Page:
I first heard about Tom Sweterlitsch’s
novel, Tomorrow and Tomorrow, from JJ Hensley, a fellow author
and contributor to This Awful/Awesome Life. He recommended
I review the book for this issue because there has been serious interest
from Hollywood about acquiring the movie rights. I’m a big believer
in reading the book before seeing the movie whenever possible, so this
opportunity was too good to pass up.
Sweterlitsch writes in the first person present, so his readers will
share the experiences and memories of his protagonist. Our post-911
world view and many of our concerns about society support his dystopian
vision of the future.
Sweterlitsch has created a future controlled by an invasive surveillance
state. Technology supports a society shaped by its baser inclinations.
Commercialism, pornography, and violence are rampant and public executions
are carried out on live television with the blessing of our president.
Thanks to an adware device, which can be surgically implanted in our
head with a special lens for our eye, the internet is available 24/7.
Memories can be recreated and relived. Video footage can be accessed
Ten years after a terrorist attack destroys the city of Pittsburgh,
survivors are still coming to grips with the loss of loved ones and
insurance companies are still settling life insurance claims. John Dominic
Blaxton, whose wife Theresa Marie and their unborn child were killed
during the attack, works as an insurance investigator. While investigating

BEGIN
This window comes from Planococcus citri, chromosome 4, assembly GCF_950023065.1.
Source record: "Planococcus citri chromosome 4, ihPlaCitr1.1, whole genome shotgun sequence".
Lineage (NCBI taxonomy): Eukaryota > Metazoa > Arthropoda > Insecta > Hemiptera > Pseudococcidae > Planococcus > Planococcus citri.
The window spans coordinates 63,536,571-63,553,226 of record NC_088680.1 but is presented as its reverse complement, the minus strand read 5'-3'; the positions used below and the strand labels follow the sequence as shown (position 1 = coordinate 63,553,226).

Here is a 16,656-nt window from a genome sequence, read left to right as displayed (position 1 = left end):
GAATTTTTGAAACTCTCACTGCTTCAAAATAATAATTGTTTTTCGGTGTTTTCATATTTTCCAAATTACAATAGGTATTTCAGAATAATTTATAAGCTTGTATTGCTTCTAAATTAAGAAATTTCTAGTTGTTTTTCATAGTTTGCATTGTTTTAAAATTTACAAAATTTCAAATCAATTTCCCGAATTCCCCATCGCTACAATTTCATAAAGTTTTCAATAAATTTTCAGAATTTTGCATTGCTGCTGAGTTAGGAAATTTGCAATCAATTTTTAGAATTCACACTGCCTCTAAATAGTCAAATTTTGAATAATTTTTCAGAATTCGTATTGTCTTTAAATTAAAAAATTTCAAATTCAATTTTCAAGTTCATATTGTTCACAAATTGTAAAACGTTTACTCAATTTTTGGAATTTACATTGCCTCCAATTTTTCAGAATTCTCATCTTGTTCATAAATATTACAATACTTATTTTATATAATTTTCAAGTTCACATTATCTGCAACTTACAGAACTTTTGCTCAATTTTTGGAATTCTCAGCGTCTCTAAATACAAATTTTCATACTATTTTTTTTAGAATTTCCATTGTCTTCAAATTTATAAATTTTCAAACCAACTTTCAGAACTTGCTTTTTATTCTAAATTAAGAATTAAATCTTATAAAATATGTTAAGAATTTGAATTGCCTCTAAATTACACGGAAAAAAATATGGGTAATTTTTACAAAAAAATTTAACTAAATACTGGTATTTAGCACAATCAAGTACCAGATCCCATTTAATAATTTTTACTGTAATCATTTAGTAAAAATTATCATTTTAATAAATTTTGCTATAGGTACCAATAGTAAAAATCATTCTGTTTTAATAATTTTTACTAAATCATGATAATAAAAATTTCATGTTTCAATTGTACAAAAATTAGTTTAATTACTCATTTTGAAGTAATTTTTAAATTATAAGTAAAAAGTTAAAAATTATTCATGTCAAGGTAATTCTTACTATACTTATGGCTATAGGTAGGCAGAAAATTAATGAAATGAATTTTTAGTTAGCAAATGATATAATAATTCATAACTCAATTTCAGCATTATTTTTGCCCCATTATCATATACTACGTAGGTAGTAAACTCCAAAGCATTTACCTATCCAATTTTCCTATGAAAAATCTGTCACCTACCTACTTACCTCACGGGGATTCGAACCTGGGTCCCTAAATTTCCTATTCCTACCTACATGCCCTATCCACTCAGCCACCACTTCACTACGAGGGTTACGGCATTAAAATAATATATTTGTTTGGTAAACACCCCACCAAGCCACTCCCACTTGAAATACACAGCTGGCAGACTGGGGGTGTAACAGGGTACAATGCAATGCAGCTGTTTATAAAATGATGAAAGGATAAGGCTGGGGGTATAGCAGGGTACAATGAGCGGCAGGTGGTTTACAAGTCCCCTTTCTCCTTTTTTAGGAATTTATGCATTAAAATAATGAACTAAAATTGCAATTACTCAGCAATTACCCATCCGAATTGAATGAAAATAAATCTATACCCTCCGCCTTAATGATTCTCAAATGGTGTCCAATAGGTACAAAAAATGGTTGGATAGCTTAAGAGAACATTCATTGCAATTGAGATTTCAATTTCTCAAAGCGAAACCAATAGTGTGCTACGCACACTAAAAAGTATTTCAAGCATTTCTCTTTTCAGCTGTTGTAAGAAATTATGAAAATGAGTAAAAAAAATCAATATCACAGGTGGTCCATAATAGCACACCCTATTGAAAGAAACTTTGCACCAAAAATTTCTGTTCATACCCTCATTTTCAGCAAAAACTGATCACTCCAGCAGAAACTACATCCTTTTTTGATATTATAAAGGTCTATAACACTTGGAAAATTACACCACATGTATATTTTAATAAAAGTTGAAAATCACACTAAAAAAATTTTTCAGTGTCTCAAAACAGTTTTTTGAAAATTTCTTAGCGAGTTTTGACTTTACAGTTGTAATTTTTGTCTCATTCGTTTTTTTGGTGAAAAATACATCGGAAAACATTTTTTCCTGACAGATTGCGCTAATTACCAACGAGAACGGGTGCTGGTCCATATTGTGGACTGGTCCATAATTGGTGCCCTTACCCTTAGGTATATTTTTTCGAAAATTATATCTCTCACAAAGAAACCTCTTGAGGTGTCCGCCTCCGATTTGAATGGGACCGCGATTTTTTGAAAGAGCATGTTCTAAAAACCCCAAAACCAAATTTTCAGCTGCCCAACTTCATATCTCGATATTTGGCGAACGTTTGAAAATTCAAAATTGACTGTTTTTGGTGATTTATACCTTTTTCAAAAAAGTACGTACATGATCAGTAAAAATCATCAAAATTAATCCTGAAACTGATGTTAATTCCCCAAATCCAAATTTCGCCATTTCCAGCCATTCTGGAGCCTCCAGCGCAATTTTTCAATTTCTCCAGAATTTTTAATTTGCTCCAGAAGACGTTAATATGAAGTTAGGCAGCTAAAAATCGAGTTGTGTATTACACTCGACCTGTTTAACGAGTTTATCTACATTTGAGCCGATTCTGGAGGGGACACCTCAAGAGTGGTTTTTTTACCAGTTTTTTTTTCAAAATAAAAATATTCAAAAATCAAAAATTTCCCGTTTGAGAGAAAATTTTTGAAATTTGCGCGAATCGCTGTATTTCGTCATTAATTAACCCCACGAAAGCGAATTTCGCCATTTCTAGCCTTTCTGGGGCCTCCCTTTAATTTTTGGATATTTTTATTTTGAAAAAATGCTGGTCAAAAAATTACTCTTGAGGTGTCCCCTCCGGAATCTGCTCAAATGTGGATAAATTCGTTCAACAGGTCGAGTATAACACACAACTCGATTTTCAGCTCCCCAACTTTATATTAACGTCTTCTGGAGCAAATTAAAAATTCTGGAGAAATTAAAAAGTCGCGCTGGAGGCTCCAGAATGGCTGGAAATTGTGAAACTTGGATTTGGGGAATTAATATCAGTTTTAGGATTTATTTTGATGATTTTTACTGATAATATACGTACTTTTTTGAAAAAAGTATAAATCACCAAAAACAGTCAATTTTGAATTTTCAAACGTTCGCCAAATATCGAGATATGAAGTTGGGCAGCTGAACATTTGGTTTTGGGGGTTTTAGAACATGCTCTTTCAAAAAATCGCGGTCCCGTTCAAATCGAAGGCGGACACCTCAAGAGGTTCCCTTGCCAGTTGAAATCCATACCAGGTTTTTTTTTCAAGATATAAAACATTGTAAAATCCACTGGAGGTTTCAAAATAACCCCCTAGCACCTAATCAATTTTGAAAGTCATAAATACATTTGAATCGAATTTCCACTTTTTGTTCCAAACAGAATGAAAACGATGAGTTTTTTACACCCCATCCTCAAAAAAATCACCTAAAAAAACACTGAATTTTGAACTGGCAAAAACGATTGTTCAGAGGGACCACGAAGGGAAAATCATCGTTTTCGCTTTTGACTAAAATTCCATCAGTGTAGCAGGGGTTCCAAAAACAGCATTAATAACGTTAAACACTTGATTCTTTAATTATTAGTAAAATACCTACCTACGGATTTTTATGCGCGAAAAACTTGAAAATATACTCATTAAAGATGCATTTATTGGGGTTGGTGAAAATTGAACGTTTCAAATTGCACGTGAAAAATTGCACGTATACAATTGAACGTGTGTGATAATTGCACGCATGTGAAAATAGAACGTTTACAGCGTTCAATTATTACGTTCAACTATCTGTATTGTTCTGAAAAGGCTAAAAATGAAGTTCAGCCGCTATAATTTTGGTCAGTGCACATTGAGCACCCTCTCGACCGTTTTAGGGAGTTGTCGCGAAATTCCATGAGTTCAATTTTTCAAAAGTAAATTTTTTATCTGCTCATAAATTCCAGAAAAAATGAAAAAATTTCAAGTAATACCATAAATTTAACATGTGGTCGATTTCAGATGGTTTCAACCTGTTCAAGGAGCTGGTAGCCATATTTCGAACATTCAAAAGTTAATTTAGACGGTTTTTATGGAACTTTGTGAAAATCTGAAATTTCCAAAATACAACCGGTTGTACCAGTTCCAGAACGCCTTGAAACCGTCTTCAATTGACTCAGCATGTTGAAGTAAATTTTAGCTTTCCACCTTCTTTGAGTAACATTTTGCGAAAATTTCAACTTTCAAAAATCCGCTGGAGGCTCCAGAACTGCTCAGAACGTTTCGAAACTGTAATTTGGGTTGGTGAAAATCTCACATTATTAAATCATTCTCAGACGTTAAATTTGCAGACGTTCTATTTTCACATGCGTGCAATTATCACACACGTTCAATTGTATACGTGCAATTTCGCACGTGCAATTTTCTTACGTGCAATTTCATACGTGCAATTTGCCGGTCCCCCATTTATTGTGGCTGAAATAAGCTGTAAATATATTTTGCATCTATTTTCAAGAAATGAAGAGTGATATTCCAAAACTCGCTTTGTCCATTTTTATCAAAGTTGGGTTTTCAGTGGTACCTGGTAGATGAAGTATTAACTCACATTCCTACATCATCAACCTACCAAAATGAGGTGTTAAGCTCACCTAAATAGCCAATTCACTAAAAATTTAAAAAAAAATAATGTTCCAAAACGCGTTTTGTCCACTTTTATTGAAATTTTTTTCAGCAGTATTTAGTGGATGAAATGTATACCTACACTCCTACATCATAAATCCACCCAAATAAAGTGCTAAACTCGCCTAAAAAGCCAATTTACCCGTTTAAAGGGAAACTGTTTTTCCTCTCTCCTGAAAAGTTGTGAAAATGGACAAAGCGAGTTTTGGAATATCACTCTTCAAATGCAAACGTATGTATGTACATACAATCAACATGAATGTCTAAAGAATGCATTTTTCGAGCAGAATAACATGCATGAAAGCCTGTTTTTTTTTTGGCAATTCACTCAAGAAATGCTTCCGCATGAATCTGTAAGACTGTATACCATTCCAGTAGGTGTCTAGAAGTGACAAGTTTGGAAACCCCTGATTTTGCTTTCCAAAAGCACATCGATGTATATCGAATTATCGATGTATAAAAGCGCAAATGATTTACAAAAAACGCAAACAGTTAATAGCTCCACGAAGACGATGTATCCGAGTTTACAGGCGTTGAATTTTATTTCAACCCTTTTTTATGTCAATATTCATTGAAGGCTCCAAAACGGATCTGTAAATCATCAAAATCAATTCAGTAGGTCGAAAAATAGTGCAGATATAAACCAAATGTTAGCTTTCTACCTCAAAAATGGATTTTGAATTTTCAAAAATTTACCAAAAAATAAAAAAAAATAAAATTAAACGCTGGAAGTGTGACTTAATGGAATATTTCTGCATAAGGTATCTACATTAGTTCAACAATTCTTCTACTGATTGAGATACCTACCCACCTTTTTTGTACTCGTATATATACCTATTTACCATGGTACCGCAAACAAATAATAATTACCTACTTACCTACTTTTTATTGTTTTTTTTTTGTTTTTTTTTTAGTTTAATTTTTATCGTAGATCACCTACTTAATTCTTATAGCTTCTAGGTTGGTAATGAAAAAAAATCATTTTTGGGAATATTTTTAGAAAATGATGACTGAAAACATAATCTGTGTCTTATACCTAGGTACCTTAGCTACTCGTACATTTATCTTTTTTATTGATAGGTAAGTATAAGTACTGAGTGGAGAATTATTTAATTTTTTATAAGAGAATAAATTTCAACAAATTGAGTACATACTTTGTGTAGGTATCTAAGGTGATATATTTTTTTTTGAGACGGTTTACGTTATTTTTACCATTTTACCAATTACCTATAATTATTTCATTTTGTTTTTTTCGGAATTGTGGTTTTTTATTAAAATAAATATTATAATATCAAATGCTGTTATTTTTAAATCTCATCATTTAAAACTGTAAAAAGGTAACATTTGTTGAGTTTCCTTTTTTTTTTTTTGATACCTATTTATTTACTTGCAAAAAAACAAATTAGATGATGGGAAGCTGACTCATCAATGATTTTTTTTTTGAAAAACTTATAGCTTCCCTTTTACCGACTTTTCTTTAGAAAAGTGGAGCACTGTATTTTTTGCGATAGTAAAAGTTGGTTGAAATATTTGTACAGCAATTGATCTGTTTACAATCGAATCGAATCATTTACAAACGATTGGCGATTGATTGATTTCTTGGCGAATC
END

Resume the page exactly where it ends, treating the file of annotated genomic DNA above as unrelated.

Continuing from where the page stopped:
an undocumented death, Blaxton discovers a woman named Albion whose
existence is being erased. His attempts to save her may become his salvation
if he can survive an intricate game of cat and mouse.
Instead of delving into the attack on Pittsburgh and the terrorists’
motivations, Sweterlitsch focuses on the survivors – what they
remember – the people and things they lost and how they cope.
Despite undergoing therapy, Blaxton dulls his pain with drugs. Unable
to move on, he thinks of his wife constantly and accesses interactive
memories of their life together almost daily.
The seemingly insignificant details Blaxton cherishes make Theresa and
his pain real to us. If you have lost a loved one, these are the things
you remember. Sweterlitsch reminds us life may be measured in years,
but it’s the moments that matter – the everyday conversations,
sights, sounds, smells or the feel of a lover’s touch. These are
the things that only exist in our memories and fade with the passage
Tom Sweterlitsch’s books Tomorrow and Tomorrow and The
Gone World are available in bookstores and in paperback and eBook
on amazon.com and barnesandnoble.com.